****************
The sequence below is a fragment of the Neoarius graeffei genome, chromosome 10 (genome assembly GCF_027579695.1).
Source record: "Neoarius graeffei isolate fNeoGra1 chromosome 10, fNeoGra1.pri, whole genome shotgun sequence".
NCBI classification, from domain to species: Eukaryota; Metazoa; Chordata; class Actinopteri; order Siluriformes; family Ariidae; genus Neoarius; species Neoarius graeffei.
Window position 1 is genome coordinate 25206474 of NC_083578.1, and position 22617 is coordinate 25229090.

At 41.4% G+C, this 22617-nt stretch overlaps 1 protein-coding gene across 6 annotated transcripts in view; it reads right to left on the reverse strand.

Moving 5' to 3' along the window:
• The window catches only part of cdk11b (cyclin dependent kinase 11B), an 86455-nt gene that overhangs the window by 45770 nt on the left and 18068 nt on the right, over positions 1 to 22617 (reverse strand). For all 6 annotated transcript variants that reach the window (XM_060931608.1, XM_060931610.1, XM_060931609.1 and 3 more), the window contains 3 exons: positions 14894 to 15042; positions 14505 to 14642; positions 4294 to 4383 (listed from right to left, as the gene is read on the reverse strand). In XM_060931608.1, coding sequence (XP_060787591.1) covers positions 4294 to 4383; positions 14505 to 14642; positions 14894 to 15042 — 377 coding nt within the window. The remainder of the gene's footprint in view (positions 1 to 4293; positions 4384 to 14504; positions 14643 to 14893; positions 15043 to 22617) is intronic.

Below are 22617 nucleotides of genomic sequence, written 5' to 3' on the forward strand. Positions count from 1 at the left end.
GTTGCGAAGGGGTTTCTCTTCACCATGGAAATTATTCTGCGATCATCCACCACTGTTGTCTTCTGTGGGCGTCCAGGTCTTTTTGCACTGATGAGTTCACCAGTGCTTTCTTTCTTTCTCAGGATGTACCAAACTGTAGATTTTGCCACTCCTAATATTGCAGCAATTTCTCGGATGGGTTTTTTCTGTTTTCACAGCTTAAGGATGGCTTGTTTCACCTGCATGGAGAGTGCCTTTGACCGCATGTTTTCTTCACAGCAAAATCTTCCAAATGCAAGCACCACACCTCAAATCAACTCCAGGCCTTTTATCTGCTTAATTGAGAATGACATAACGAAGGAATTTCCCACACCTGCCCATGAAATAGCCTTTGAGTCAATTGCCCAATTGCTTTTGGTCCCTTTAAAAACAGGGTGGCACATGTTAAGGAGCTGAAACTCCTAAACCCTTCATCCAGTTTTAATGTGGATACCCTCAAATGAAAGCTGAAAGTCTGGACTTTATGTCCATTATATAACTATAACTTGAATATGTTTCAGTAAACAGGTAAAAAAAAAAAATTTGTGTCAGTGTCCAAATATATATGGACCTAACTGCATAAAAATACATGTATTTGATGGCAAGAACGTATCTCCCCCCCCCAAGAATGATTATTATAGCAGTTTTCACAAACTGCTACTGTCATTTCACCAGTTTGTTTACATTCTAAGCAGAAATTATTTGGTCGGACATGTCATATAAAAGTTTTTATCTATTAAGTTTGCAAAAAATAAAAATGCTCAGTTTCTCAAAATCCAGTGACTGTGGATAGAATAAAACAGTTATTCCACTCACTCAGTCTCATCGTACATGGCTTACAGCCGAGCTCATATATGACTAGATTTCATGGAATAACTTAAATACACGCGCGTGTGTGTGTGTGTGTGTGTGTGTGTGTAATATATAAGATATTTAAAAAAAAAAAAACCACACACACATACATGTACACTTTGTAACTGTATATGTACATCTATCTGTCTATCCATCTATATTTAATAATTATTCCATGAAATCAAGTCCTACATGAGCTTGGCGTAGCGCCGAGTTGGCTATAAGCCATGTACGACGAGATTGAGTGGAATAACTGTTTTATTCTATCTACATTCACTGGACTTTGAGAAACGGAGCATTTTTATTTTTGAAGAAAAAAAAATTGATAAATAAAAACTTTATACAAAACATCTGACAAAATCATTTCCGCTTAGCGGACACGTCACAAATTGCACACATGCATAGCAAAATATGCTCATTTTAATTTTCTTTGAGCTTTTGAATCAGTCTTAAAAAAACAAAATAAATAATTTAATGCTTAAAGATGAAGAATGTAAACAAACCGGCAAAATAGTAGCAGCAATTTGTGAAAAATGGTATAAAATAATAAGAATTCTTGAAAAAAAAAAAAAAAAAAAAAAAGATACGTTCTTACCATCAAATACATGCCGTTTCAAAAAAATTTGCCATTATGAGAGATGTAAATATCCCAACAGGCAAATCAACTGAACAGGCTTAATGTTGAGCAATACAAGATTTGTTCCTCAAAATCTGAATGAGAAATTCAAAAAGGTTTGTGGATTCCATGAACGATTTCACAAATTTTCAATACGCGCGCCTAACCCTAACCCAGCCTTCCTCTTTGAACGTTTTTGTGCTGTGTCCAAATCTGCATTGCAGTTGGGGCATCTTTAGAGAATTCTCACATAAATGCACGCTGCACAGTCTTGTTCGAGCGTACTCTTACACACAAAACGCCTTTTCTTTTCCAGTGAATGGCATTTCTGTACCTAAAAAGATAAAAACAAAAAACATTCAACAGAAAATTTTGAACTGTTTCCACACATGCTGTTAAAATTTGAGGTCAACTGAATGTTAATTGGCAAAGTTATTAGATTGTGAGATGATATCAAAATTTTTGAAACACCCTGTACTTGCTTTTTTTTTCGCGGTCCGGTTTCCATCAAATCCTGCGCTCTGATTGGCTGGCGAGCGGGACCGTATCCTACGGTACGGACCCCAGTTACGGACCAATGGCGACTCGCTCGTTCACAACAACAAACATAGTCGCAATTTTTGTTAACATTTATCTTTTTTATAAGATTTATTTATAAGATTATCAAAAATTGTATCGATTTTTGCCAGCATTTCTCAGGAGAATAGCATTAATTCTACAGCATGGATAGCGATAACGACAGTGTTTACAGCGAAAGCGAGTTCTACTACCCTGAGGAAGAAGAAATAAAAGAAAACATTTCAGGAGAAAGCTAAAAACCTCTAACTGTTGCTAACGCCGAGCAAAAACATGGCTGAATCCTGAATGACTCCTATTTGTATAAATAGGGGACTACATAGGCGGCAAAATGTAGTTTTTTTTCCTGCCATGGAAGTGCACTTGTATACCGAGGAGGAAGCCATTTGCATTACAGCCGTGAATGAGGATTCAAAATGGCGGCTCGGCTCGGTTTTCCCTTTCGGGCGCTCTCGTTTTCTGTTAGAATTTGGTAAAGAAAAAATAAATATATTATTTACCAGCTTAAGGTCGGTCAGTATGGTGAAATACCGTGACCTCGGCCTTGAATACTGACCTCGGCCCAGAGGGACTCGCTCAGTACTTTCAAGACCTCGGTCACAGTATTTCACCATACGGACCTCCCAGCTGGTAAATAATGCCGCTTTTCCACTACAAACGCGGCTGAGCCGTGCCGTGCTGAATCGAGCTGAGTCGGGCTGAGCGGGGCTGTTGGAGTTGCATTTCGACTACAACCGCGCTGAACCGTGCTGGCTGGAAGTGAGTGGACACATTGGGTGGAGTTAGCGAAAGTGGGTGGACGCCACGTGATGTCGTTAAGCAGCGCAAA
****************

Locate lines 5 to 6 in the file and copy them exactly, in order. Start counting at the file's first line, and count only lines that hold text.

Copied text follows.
At 41.4% G+C, this 22617-nt stretch overlaps 1 protein-coding gene across 6 annotated transcripts in view; it reads right to left on the reverse strand.

Moving 5' to 3' along the window: